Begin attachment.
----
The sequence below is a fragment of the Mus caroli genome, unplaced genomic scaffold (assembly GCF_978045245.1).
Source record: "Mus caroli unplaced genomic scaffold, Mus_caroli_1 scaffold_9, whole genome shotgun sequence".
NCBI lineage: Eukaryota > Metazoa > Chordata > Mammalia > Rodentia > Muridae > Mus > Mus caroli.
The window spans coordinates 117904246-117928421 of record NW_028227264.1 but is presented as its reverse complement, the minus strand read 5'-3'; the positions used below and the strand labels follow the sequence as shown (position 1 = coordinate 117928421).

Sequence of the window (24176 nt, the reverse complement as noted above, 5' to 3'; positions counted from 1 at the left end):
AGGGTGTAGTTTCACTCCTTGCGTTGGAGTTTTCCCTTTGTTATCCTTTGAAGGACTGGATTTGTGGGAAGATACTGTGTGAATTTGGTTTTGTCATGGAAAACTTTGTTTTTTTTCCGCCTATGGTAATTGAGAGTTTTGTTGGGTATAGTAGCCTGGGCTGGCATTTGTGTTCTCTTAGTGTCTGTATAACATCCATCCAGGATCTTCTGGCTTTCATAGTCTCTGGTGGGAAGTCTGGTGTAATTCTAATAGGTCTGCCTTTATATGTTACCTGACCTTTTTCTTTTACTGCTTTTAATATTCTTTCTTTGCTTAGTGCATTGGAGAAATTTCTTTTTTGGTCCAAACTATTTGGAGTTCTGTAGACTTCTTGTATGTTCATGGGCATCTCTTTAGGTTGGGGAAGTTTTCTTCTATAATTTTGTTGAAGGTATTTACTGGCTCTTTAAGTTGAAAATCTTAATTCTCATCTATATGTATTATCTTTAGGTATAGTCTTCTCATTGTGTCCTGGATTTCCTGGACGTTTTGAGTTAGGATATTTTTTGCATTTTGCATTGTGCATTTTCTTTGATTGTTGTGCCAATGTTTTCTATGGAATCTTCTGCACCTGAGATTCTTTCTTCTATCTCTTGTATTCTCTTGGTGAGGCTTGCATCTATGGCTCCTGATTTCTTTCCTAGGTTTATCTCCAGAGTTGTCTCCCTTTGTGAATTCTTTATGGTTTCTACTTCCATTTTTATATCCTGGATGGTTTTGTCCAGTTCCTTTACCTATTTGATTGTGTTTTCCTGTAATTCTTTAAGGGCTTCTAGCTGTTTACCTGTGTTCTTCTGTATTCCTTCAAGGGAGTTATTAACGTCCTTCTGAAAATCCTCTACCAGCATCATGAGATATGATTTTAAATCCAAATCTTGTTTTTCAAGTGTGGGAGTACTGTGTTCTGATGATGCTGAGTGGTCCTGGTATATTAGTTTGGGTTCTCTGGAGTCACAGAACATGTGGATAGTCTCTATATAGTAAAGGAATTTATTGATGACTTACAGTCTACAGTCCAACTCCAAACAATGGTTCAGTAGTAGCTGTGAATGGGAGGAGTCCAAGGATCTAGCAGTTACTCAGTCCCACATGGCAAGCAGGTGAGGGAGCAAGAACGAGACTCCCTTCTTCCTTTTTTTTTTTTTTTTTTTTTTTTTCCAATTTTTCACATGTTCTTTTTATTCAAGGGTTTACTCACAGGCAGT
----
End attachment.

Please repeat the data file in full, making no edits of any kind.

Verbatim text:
The sequence below is a fragment of the Mus caroli genome, unplaced genomic scaffold (assembly GCF_978045245.1).
Source record: "Mus caroli unplaced genomic scaffold, Mus_caroli_1 scaffold_9, whole genome shotgun sequence".
NCBI lineage: Eukaryota > Metazoa > Chordata > Mammalia > Rodentia > Muridae > Mus > Mus caroli.
The window spans coordinates 117904246-117928421 of record NW_028227264.1 but is presented as its reverse complement, the minus strand read 5'-3'; the positions used below and the strand labels follow the sequence as shown (position 1 = coordinate 117928421).

Sequence of the window (24176 nt, the reverse complement as noted above, 5' to 3'; positions counted from 1 at the left end):
AGGGTGTAGTTTCACTCCTTGCGTTGGAGTTTTCCCTTTGTTATCCTTTGAAGGACTGGATTTGTGGGAAGATACTGTGTGAATTTGGTTTTGTCATGGAAAACTTTGTTTTTTTTCCGCCTATGGTAATTGAGAGTTTTGTTGGGTATAGTAGCCTGGGCTGGCATTTGTGTTCTCTTAGTGTCTGTATAACATCCATCCAGGATCTTCTGGCTTTCATAGTCTCTGGTGGGAAGTCTGGTGTAATTCTAATAGGTCTGCCTTTATATGTTACCTGACCTTTTTCTTTTACTGCTTTTAATATTCTTTCTTTGCTTAGTGCATTGGAGAAATTTCTTTTTTGGTCCAAACTATTTGGAGTTCTGTAGACTTCTTGTATGTTCATGGGCATCTCTTTAGGTTGGGGAAGTTTTCTTCTATAATTTTGTTGAAGGTATTTACTGGCTCTTTAAGTTGAAAATCTTAATTCTCATCTATATGTATTATCTTTAGGTATAGTCTTCTCATTGTGTCCTGGATTTCCTGGACGTTTTGAGTTAGGATATTTTTTGCATTTTGCATTGTGCATTTTCTTTGATTGTTGTGCCAATGTTTTCTATGGAATCTTCTGCACCTGAGATTCTTTCTTCTATCTCTTGTATTCTCTTGGTGAGGCTTGCATCTATGGCTCCTGATTTCTTTCCTAGGTTTATCTCCAGAGTTGTCTCCCTTTGTGAATTCTTTATGGTTTCTACTTCCATTTTTATATCCTGGATGGTTTTGTCCAGTTCCTTTACCTATTTGATTGTGTTTTCCTGTAATTCTTTAAGGGCTTCTAGCTGTTTACCTGTGTTCTTCTGTATTCCTTCAAGGGAGTTATTAACGTCCTTCTGAAAATCCTCTACCAGCATCATGAGATATGATTTTAAATCCAAATCTTGTTTTTCAAGTGTGGGAGTACTGTGTTCTGATGATGCTGAGTGGTCCTGGTATATTAGTTTGGGTTCTCTGGAGTCACAGAACATGTGGATAGTCTCTATATAGTAAAGGAATTTATTGATGACTTACAGTCTACAGTCCAACTCCAAACAATGGTTCAGTAGTAGCTGTGAATGGGAGGAGTCCAAGGATCTAGCAGTTACTCAGTCCCACATGGCAAGCAGGTGAGGGAGCAAGAACGAGACTCCCTTCTTCCTTTTTTTTTTTTTTTTTTTTTTTTTCCAATTTTTCACATGTTCTTTTTATTCAAGGGTTTACTCACAGGCAGT